James Cole Clay has been working as a film critic for the better part of a decade covering new releases, blu ray reviews and the occasional drive-in cult classic. His writing is dedicated to discovering social politics through diverse voices, primarily focusing on Women In Film and LGBTQ cinema.
James Cole Clay// Film Critic
First time filmmaker Ari Aster’s HEREDITARY is so nasty and dark that you’ll be shocked at how much empathy this story generates, even if the results are further down than you’d ever expect to dive. Aster, who has made several shorts that gave him notoriety this decade, is yet another filmmaker in a long list of recent newbies who’s created a show-stopping debut seemingly out of thin air.
What Aster made is a sorrowful story about familial turmoil that turns vindictive in a hurry, without unlocking the keys to the puzzle until it’s absolutely necessary. He taps into the horror and resentment that accompanies grief with a fear that we may have all had at one point: “Am I turning into my parents?” He sets a mood that’s filled with a semblance of love for the (un)suspecting family, but something isn’t quite right. Fans of Stanley Kubrick and early period M. Night Shyamalan will eat this up, but those looking for your regular smash-and-grab horror need not apply. HEREDITARY tells a story that keeps the darkness alive with one beautiful scene after another.
We start immediately following the death of the Graham family matriarch, Ellen — a secretive woman with an unknown past and even more mysterious social circles. Her daughter Annie (another terrific turn by Toni Collette) has been estranged from her mother for years, and while, sadly, there’s some relief her mother is gone, a dark cloud hangs over her. She has a psychiatrist husband Steve (an understated Gabriel Byrne), a teenage son Peter (a moody Alex Wolff) and her 13-year-old daughter, Charlie (Tony award-winning Milly Shapiro), who may be on the spectrum.
Aster has one despicable event happening after another where little character quirks and innocuous memories become major plot-points. It’s a juggling act of themes that become increasingly more disturbing. Be mindful there are images in HEREDITARY that cannot go unseen, but humanity is discovered in the awful truths that unravel. The concept of family is complicated in Aster’s world; it’s a place filled with the burden as he covers each frame with an unpredictability that can’t be rivaled.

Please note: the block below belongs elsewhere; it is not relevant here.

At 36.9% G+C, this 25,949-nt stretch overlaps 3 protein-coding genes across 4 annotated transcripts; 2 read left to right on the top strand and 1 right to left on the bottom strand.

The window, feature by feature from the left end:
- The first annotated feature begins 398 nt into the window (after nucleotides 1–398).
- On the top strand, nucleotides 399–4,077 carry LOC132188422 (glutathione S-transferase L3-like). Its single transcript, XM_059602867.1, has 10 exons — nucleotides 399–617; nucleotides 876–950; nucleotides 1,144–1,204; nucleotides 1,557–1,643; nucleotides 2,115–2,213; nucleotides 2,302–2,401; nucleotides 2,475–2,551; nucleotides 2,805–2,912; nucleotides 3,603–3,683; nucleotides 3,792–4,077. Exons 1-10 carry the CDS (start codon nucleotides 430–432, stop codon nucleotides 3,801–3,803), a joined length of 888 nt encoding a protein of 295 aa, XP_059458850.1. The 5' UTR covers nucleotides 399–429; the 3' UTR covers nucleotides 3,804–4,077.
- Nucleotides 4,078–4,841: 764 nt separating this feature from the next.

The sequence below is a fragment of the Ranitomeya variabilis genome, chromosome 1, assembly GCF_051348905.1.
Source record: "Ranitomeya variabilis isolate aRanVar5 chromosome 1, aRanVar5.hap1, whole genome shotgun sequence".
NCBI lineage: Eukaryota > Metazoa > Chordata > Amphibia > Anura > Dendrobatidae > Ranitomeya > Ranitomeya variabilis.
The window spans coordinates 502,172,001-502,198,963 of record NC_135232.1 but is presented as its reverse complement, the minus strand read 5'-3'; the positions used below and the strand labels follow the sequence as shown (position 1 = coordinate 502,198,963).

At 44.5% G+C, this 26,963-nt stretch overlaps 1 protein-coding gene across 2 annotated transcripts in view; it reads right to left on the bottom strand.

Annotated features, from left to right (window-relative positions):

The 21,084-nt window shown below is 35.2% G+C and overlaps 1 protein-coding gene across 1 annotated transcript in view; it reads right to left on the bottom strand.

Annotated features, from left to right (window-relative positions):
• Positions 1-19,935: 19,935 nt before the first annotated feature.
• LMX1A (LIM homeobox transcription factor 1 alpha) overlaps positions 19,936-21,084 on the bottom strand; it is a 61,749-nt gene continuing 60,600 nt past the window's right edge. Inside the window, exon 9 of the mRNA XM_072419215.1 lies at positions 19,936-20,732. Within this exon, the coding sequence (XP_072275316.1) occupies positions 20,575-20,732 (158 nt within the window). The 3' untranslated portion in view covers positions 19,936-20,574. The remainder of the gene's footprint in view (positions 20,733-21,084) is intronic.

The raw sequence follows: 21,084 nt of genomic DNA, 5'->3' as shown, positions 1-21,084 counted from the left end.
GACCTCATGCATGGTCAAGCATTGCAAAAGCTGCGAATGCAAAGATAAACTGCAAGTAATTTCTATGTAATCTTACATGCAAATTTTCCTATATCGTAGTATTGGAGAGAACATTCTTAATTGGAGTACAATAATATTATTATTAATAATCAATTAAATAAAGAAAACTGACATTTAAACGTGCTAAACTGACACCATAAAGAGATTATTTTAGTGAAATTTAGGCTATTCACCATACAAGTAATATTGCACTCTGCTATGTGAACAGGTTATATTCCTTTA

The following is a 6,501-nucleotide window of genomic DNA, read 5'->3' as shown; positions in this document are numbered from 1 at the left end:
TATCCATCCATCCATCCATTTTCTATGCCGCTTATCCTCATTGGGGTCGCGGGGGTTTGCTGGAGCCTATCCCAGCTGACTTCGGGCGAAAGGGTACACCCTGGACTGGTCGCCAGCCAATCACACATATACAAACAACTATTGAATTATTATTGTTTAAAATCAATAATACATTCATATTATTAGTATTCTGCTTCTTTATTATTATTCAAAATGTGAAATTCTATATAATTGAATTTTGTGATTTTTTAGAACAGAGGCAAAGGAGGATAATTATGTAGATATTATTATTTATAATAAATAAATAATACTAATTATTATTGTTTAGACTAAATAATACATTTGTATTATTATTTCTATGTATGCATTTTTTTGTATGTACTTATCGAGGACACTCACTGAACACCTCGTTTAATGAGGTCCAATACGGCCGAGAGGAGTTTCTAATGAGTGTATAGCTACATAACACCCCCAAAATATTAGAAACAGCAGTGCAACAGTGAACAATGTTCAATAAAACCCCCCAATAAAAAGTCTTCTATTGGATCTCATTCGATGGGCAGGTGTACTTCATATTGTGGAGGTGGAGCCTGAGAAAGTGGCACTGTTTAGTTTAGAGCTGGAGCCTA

At times Aster’s work becomes a spooky haunted house story with jump scares and creepy kid vibes that feel familiar and may find some less patient viewers checking their watch, yet the execution keeps the pistons of dread pumping. But none of this would be possible without Collette, who has delivered THE acting performance of 2018, thus far. She runs the gamete of emotions from bitter, to heartbroken and even optimistic. Annie is a difficult person to wrangle just by watching her, so Collette embodying such a complex woman is no small feat.
Byrne’s take on the loyal, yet skeptical hubby provides a warmness that compliments the brashness of Collette quite well. This goes for the kids as well. Wolff portrays Peter with a detached trauma that could be mistaken for typical teenage angst, while Shapiro’s acting operates in a world only occupied by her.
HEREDITARY acts as a cautionary tale and points out one of the most obvious horrors of reality: we truly can’t pick our family. Just be warned that there’s a point in this film where you will contemplate getting up and leaving the theater. However, this is typically a sign the horror movie is working in spades. HEREDITARY will test those not willing to give themselves over to Aster’s twisted form of grief counseling, but it’s an exceptional experience no less.
HEREDITARY opens nationwide June 8.